Avian Incubation Patterns Reflect Temporal Changes in Developing Clutches.

Cooper CB, Voss MA - PLoS ONE (2013)

Schematic of egg temperatures resulting from off-bouts/on-bout combinations.Increased frequency of off-bouts from the nest, coupled with a decrease in time on the nest per incubation on-bout, can elevate minimum egg temperature and reduce temperature variations. The key to this counterintuitive result is that incubation on-bouts are not decreased to the same extent as incubation off-bouts. When on-bouts are considered cumulative over the course of a day, nest attentiveness increases in spite of the decreased time on the nest during individual incubation on-bouts. This pattern has the advantage of decreasing temperature variation while simultaneously limiting low egg temperatures.
© Copyright Policy
Related In: Results  -  Collection

Show All Figures
getmorefigures.php?uid=PMC3686773&req=5

pone-0065521-g003: Schematic of egg temperatures resulting from off-bouts/on-bout combinations.Increased frequency of off-bouts from the nest, coupled with a decrease in time on the nest per incubation on-bout, can elevate minimum egg temperature and reduce temperature variations. The key to this counterintuitive result is that incubation on-bouts are not decreased to the same extent as incubation off-bouts. When on-bouts are considered cumulative over the course of a day, nest attentiveness increases in spite of the decreased time on the nest during individual incubation on-bouts. This pattern has the advantage of decreasing temperature variation while simultaneously limiting low egg temperatures.
Mentions: Females achieved higher nest attendance through a 2.9-fold reduction in the duration of their off-bouts (GLMM: F = 3.31, df = 9 and 119, P = 0.001), a 1.0-fold increase in the number of off-bouts per day (GLMM: F = 3.22, df = 9 and 119, P<0.002), and a 1.1-fold decrease in the mean on-bout duration (GLMM: F = 2.31, df = 9 and 119, P = 0.02). The increased off-bout frequency, accompanied by a reduction in off-bout duration 2.7-times the simultaneous reduction in on-bout duration, resulted in increased daily attentiveness as the incubation period progressed (GLMM: F = 1.45, df = 51 and 119, P = 0.01; represented in schematic Fig. 3.).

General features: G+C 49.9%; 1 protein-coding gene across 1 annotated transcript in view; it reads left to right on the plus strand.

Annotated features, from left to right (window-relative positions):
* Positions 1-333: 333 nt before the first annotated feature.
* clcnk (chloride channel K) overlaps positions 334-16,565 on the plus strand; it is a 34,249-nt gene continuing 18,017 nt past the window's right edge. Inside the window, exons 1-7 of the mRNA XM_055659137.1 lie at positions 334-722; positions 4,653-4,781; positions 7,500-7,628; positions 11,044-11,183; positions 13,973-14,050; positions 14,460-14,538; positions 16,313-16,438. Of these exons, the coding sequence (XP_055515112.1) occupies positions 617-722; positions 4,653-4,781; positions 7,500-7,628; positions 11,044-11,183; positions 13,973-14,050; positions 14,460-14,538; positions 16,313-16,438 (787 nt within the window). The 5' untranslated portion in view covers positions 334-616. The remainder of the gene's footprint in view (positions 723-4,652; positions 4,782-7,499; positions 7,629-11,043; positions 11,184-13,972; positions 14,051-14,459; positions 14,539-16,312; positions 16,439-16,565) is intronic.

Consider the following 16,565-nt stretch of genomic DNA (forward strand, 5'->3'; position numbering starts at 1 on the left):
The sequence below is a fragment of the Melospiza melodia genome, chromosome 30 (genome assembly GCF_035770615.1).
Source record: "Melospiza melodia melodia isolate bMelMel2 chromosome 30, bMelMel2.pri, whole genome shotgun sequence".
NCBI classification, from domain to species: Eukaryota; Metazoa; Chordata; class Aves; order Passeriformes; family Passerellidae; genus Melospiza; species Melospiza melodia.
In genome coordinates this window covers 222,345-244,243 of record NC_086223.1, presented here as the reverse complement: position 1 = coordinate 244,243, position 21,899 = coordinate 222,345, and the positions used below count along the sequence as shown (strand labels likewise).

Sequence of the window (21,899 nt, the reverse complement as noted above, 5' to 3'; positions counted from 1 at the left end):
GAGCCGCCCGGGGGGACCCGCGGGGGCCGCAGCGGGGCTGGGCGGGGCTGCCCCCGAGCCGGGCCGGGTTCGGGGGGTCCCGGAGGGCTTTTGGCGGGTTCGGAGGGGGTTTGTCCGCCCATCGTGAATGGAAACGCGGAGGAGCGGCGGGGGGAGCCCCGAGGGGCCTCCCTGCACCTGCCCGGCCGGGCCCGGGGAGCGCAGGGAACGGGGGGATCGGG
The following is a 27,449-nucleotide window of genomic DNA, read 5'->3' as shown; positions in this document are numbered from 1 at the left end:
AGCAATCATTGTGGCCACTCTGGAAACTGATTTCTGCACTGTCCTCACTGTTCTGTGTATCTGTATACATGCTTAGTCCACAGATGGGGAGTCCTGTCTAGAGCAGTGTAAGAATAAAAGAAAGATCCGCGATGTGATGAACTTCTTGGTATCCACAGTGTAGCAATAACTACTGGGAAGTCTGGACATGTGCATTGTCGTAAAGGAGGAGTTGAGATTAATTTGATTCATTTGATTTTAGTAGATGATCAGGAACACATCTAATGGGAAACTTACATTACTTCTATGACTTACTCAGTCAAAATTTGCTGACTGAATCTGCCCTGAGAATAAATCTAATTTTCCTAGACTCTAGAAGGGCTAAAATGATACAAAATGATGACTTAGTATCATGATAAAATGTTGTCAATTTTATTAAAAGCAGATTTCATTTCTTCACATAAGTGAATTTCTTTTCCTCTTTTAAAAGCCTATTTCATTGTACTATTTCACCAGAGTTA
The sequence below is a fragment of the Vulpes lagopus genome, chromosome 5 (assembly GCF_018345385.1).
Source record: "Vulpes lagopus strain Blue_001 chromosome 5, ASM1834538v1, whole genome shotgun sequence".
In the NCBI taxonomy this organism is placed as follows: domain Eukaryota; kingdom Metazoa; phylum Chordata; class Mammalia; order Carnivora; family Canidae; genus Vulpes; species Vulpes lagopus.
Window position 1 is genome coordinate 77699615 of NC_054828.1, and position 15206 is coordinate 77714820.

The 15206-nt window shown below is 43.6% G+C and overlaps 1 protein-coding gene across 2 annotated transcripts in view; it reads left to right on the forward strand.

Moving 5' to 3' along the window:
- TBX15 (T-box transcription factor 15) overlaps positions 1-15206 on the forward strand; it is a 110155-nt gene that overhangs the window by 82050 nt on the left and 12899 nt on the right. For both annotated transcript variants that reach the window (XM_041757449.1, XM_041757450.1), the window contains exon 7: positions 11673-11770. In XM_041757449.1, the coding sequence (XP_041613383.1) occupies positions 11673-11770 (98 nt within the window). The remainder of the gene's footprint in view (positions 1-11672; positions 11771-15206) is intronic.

Bottom Line: One way in which parents regulate brooding conditions is by balancing the thermal requirements of embryos with time spent away from the nest for self-maintenance.We found that the rate of heat loss from eggs increased with embryo age.Consequently, as embryos aged, females were able to increase mean egg temperature and decrease variation in temperature.

View Article: PubMed Central - PubMed

Affiliation: Bird Population Studies, Cornell Lab of Ornithology, Ithaca, New York, United States of America.

ABSTRACT
Incubation conditions for eggs influence offspring quality and reproductive success. One way in which parents regulate brooding conditions is by balancing the thermal requirements of embryos with time spent away from the nest for self-maintenance. Age related changes in embryo thermal tolerance would thus be expected to shape parental incubation behavior. We use data from unmanipulated Black-capped Chickadee (Poecile atricapillus) nests to examine the temporal dynamics of incubation, testing the prediction that increased heat flux from eggs as embryos age influences female incubation behavior and/or physiology to minimize temperature fluctuations. We found that the rate of heat loss from eggs increased with embryo age. Females responded to increased egg cooling rates by altering incubation rhythms (more frequent, shorter on- and off- bouts), but not brood patch temperature. Consequently, as embryos aged, females were able to increase mean egg temperature and decrease variation in temperature. Our findings highlight the need to view full incubation as more than a static rhythm; rather, it is a temporally dynamic and finely adjustable parental behavior. Furthermore, from a methodological perspective, intra- and inter-specific comparisons of incubation rhythms and average egg temperatures should control for the stage of incubation.

No MeSH data available.


Related in: MedlinePlus